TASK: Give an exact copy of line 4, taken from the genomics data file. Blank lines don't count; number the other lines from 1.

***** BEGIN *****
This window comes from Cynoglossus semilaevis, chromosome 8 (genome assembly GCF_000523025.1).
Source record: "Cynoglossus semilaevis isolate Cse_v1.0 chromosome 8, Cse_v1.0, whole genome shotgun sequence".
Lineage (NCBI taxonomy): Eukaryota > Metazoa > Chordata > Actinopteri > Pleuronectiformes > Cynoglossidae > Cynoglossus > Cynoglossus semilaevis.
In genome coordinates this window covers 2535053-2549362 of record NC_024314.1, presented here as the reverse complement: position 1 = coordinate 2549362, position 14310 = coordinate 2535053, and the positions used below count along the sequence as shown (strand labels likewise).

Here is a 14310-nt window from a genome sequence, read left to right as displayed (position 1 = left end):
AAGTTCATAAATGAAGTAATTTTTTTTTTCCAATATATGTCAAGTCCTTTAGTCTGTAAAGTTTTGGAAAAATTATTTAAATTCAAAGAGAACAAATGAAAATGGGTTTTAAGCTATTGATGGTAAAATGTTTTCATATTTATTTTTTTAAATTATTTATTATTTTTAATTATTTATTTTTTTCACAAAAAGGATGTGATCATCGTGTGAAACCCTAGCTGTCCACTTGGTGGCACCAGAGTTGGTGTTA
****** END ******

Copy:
In genome coordinates this window covers 2535053-2549362 of record NC_024314.1, presented here as the reverse complement: position 1 = coordinate 2549362, position 14310 = coordinate 2535053, and the positions used below count along the sequence as shown (strand labels likewise).